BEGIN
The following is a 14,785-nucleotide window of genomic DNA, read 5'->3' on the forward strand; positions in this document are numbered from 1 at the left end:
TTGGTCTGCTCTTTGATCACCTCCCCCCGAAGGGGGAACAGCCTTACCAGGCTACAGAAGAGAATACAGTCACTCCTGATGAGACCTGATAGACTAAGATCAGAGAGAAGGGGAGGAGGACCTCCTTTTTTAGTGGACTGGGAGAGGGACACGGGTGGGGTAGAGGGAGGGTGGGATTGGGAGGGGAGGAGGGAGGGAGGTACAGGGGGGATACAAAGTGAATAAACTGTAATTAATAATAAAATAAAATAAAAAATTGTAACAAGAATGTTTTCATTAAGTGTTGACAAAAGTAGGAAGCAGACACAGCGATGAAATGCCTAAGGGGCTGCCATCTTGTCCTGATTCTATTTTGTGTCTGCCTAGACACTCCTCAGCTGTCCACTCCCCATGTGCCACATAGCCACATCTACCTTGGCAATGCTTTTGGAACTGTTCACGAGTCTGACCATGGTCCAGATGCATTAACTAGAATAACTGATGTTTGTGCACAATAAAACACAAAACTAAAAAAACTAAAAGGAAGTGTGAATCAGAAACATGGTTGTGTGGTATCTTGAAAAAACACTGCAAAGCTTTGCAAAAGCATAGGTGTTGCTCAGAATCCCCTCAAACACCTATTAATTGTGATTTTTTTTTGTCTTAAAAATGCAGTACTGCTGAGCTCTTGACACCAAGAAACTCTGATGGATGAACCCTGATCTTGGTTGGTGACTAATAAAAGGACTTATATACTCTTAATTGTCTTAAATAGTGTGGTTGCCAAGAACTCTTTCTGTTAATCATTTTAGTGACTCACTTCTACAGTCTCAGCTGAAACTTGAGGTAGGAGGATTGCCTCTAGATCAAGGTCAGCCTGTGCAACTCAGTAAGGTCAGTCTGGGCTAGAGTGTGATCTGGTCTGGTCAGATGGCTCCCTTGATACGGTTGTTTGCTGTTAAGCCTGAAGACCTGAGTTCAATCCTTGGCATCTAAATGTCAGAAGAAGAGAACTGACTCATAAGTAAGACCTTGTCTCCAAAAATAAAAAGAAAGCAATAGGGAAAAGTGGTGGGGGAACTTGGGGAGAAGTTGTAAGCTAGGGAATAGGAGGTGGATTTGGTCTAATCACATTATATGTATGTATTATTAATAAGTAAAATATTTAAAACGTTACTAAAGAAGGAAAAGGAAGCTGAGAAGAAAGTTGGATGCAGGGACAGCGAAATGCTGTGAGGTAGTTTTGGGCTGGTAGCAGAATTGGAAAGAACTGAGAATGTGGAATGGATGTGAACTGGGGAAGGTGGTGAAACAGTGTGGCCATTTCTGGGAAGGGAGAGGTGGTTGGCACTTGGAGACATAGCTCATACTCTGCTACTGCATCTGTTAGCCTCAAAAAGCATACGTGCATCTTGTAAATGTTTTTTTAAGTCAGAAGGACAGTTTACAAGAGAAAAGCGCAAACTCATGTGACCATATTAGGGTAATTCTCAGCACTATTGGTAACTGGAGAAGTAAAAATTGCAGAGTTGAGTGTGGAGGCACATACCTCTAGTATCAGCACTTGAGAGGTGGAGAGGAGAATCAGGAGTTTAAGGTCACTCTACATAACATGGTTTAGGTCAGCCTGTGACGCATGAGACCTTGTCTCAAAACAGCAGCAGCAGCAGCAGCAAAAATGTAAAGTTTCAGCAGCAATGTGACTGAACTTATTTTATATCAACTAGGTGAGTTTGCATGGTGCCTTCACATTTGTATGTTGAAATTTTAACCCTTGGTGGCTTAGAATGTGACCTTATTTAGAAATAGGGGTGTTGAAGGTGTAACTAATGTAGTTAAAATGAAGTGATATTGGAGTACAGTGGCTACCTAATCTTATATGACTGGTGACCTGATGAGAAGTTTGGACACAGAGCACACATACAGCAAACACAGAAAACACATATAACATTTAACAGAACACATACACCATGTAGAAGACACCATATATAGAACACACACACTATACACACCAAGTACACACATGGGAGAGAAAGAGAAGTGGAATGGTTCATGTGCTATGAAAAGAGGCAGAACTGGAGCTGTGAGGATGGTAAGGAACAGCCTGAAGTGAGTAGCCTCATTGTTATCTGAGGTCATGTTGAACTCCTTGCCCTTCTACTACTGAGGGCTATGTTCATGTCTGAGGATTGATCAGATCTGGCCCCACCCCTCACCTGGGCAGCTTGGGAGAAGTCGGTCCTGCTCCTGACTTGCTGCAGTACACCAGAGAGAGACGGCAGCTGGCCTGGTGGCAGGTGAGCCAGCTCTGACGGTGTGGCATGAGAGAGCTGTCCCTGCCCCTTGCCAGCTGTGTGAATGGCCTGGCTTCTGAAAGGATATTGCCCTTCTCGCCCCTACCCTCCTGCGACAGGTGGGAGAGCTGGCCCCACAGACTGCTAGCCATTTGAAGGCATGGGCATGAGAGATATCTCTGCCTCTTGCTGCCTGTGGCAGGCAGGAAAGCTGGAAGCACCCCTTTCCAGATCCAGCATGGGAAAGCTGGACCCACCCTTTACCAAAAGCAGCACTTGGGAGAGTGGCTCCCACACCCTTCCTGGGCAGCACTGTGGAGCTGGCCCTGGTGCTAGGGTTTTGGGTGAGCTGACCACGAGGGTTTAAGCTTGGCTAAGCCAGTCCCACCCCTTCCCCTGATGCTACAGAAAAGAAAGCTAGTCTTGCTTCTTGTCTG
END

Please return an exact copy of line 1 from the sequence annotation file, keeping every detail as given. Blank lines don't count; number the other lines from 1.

The following is a 14,785-nucleotide window of genomic DNA, read 5'->3' on the forward strand; positions in this document are numbered from 1 at the left end: